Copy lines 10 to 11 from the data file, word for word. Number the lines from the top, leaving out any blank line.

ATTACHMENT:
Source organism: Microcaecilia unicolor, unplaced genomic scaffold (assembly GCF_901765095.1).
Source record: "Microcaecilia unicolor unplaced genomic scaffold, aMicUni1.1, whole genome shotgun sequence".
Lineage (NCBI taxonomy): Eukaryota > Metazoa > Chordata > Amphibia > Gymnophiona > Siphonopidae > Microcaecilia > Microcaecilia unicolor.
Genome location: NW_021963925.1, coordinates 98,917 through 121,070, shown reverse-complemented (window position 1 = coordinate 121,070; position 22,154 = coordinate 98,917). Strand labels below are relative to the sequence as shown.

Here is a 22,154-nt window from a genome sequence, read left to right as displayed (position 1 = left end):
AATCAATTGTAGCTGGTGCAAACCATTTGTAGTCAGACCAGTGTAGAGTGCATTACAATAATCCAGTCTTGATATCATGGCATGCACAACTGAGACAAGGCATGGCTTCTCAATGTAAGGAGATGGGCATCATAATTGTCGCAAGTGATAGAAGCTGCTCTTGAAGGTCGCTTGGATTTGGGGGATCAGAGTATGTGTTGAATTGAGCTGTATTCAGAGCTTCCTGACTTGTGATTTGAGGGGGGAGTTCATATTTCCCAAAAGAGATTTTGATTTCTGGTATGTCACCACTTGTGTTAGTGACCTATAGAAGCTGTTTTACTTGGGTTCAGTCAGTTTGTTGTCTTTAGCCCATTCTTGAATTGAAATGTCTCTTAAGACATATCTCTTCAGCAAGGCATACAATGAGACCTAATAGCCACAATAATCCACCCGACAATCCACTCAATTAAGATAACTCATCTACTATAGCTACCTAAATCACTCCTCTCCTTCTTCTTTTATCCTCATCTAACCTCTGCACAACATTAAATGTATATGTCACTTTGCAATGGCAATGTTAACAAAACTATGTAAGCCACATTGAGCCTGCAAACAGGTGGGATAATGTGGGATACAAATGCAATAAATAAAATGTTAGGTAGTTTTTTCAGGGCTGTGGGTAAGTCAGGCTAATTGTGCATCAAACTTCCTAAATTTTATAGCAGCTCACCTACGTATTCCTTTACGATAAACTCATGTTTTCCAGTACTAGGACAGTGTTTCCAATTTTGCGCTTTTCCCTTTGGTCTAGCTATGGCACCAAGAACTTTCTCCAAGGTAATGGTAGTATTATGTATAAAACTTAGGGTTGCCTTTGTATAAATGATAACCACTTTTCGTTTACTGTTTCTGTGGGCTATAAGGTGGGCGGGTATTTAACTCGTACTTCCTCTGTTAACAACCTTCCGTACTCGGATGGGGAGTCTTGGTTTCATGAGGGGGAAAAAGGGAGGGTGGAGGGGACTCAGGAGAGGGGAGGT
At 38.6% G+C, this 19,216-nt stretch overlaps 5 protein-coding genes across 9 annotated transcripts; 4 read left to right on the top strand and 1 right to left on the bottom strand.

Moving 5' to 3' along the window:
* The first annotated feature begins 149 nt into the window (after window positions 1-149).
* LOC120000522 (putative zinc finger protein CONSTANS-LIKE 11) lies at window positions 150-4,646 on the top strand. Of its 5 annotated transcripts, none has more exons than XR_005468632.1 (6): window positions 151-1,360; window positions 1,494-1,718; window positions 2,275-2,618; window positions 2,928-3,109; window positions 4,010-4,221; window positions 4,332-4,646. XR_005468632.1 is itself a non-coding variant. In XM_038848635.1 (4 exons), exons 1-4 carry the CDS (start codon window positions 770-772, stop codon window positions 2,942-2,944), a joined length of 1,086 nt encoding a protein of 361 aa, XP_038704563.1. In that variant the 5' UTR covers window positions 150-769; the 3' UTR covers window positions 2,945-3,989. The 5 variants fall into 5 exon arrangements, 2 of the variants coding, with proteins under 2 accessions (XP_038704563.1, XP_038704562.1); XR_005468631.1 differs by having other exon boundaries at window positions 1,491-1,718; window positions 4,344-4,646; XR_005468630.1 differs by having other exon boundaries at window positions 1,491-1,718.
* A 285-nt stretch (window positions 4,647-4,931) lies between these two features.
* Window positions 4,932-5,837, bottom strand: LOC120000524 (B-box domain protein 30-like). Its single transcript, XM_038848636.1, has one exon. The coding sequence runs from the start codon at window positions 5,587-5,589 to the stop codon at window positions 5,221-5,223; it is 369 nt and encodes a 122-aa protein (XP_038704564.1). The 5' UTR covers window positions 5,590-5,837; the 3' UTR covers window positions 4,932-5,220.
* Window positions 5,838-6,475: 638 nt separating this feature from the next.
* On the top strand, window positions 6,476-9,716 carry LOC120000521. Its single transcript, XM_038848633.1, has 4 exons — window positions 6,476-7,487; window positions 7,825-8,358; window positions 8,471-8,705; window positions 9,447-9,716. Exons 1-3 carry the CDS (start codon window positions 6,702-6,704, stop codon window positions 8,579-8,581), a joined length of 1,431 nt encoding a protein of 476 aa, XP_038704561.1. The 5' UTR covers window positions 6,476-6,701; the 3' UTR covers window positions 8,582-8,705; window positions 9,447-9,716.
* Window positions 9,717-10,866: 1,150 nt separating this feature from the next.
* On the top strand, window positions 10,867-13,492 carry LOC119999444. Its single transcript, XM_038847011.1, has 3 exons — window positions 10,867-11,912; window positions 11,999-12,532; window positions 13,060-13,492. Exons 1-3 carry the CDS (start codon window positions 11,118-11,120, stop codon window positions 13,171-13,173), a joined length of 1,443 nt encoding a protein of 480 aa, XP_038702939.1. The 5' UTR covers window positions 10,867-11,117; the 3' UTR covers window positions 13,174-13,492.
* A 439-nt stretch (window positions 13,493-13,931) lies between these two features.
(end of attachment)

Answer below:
* LOC120000522 (putative zinc finger protein CONSTANS-LIKE 11) lies at window positions 150-4,646 on the top strand. Of its 5 annotated transcripts, none has more exons than XR_005468632.1 (6): window positions 151-1,360; window positions 1,494-1,718; window positions 2,275-2,618; window positions 2,928-3,109; window positions 4,010-4,221; window positions 4,332-4,646. XR_005468632.1 is itself a non-coding variant. In XM_038848635.1 (4 exons), exons 1-4 carry the CDS (start codon window positions 770-772, stop codon window positions 2,942-2,944), a joined length of 1,086 nt encoding a protein of 361 aa, XP_038704563.1. In that variant the 5' UTR covers window positions 150-769; the 3' UTR covers window positions 2,945-3,989. The 5 variants fall into 5 exon arrangements, 2 of the variants coding, with proteins under 2 accessions (XP_038704563.1, XP_038704562.1); XR_005468631.1 differs by having other exon boundaries at window positions 1,491-1,718; window positions 4,344-4,646; XR_005468630.1 differs by having other exon boundaries at window positions 1,491-1,718.
* A 285-nt stretch (window positions 4,647-4,931) lies between these two features.